A Communication Perspective on the Enron Scandal

A Communication Perspective on the Enron Scandal

Enron was an American energy, commodities, and services trader located in Houston, Texas (Citation). Before its downfall Enron employed about 22,000 workers and was considered one of the world’s leading companies. Furthermore, it was named “America’s Most Innovative Company” for six consecutive years by Fortune magazine (Citation). In 2001, it was found that Enron had practiced accounting fraud of extreme measure (Citation). The fraud at Enron lead to one of the largest corporate scandals in history. I believe that by examining this case from a communication perspective one will see that groupthink occurred among top officials.
Background on Enron

Enron was founded in 1985 (http://www.cbc.ca/news/background/enron/). It began as an interstate pipeline company which was the merger of Houston Natural Gas and InterNorth. As time progressed Kenneth Lay became CEO. In 1999, the company began using their website for trading commodities. Approximately 90% of Enron’s revenue came from trades through their website. In 2000, Enron had an annual revenue of $100 billion. Enron’s stock peaked at $90 as an all-time high for the company. Unfortunately in 2001, problems began to arise. Jeffrey Skilling, who had replaced Lay as CEO for six months announced his departure. Lay resumed position as CEO. In October 2001, the company reported its first quarterly loss in four years. The loss was a substantial $618 million.

The U.S. Securities and Exchange Commission launched an investigation of Enron. Their findings uncovered a web of deceitful partnerships that hid Enron’s luminous debt. In November of 2001, Enron’s stock plummeted to less than one dollar which caused investors to lose billions. In December of 2001, Enron filed for bankruptcy. Enron’s bankruptcy has been one of the largest in the history of the United States. Approximately 5,600 employees lost their jobs. After an investigation lead by the United States Justice Department hundreds of charges were made and 19 former executives were convicted for fraud.

Groupthink

Groupthink was created by Irving Janis in 1972 in order to explain why highly cohesive groups often make fault decisions under pressure (citation). Groups that are influenced by groupthink often ignore alternatives and tend to make irrational choices. Groups are more prone to groupthink when its members are similar in background, when the group is not able to get feedback or opinions from outside of the group, and when there a vague rules set for decision making. Janis lists eight symptoms of groupthink: illusion of invulnerability, collective rationalization, brief in inherent morality, stereotyped views of out-groups, direct pressure on dissenters, self-censorship, illusion of unanimity, and self-appointed ‘mindguards.’

Groupthink has been used to examine many other disasters such as the Bay of Pigs incident, the Watergate scandal, and the Challenger space shuttle explosion (find citation). Groupthink may be useful in examining the case of Enron Although Kenneth Lay, was a major conspirator in the Enron scandal he did not act alone. He had much support from attorneys, accountants, investment bankers, consultants, and employees (http://www.hayesbrunswick.com/articles.html). According to Brunswick and Hayes (2002) Enron was an ideal space for groupthink to occur,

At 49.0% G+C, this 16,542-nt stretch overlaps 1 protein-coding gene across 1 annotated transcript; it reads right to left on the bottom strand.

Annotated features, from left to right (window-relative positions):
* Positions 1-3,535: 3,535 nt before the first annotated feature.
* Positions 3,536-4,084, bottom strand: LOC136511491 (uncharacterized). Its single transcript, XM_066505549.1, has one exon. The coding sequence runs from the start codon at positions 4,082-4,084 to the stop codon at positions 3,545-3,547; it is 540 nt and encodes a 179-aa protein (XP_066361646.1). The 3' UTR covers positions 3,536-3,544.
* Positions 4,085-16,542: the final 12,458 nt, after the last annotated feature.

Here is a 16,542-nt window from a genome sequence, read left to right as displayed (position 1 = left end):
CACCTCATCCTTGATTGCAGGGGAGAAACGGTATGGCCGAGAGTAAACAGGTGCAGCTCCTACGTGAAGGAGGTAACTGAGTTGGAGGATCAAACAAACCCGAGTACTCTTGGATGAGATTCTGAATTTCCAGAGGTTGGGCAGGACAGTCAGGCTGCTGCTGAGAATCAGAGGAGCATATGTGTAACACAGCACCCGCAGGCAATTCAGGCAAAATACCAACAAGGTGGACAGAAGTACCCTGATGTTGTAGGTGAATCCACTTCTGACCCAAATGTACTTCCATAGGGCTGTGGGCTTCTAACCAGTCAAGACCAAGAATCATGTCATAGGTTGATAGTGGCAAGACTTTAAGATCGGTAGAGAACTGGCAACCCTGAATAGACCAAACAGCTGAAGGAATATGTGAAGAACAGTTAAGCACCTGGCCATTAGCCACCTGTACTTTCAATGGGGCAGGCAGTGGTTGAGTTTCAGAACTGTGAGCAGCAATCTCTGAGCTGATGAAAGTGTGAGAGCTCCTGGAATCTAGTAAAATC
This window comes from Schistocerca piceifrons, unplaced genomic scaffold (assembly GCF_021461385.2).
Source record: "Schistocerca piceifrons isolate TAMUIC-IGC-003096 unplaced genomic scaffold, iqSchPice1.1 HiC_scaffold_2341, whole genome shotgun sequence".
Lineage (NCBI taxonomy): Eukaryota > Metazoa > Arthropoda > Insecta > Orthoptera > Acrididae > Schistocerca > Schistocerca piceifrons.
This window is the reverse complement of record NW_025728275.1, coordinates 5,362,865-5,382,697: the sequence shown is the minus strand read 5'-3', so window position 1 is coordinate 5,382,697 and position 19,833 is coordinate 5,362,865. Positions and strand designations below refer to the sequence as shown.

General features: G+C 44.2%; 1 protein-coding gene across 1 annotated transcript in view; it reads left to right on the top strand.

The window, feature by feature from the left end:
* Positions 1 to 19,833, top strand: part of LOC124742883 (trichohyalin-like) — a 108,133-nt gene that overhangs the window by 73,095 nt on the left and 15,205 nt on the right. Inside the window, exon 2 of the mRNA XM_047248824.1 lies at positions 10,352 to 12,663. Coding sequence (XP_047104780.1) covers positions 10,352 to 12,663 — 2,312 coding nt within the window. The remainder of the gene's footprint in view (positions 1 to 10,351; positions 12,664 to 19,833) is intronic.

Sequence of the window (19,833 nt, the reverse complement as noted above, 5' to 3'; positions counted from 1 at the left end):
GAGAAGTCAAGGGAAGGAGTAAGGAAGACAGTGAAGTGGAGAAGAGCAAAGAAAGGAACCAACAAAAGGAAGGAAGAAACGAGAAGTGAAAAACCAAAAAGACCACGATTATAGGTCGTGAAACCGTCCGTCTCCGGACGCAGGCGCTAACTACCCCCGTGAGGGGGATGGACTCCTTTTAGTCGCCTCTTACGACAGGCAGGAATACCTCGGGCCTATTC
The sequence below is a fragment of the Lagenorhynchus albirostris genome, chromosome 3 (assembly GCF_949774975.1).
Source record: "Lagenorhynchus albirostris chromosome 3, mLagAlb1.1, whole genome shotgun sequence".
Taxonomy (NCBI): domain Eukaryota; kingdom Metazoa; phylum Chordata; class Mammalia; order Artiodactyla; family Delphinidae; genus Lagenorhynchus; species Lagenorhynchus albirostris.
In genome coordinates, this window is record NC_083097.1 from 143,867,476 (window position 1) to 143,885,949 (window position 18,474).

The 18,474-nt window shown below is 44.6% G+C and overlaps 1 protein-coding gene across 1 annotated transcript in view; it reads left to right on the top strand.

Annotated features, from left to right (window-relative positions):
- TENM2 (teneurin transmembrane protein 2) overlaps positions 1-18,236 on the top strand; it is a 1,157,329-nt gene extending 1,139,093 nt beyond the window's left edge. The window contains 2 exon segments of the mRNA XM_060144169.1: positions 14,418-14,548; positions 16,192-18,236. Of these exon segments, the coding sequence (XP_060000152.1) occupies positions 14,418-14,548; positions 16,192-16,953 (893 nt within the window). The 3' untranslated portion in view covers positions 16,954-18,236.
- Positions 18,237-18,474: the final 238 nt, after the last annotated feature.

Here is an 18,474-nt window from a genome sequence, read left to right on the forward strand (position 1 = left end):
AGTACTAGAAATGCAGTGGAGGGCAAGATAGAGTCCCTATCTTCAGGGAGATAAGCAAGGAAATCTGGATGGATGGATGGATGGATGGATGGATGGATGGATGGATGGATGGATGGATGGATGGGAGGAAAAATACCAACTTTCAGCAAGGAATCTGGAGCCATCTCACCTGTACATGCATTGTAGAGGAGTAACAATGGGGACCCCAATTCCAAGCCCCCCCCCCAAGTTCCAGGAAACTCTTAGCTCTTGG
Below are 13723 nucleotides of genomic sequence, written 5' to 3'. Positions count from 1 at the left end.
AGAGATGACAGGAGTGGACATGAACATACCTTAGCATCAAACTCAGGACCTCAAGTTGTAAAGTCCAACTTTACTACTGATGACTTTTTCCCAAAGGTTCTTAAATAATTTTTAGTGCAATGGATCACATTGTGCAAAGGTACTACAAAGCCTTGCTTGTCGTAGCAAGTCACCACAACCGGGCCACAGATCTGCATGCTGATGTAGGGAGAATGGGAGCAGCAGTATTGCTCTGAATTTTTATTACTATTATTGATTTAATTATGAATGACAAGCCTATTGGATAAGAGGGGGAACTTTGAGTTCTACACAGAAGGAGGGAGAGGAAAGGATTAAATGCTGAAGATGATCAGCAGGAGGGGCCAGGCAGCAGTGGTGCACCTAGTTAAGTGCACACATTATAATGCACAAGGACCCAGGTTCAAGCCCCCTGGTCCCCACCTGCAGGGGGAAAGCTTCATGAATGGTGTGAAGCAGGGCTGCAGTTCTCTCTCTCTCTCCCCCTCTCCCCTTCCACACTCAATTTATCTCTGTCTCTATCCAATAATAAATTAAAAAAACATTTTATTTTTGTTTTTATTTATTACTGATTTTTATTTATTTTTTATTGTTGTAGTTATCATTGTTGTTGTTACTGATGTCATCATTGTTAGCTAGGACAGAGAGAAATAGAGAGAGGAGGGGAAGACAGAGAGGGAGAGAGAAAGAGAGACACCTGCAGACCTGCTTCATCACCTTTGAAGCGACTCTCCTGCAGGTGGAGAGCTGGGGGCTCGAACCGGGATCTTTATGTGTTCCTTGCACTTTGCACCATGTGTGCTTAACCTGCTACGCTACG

The company's macho ethos was to feed Wall Street's insatiable appetite for spectacular earnings at all costs. This led to the creation of "killer apps," "new paradigms" and a plethora of esoteric financial instruments that few people even understood. But given Wall Street's unmitigated support for (and vested interest in) the arcane products, it hardly mattered. The regulators nodded. Investors cheered. And the media trumpeted the innovations (Brunswick and Hayes, 2002).

Furthermore, Cohan (2002) believes that it became increasingly difficult for employees to express their dissatisfaction or concerns. An Enron executive, Sherron Watkins, told the House Energy and Commerce Committee she submitted an anonymous memorandum to Lay and upon a later date discussed it with him (Cohan, 2002). She said after much discussion with Lay she was unable to change his point of view or convince him the practices were awry. Watkins described an office culture of intimidation and unease. On November 8, 2001, the same day Enron acknowledged it had overestimated its profits by almost $600 million Wall Street analysts were still rating Enron as a buy or a strong buy.

Board members (look up smartest guys in the room)

Illusion of Invulnerability

Collective Rationalization

Brief in Inherent Morality

Stereotyped Views of Out-Groups

Direct Pressure on Dissenters

Self-Censorship

Illusion of Invulnerability

Illusion of Unanimity

Self-Appointed Mind Guards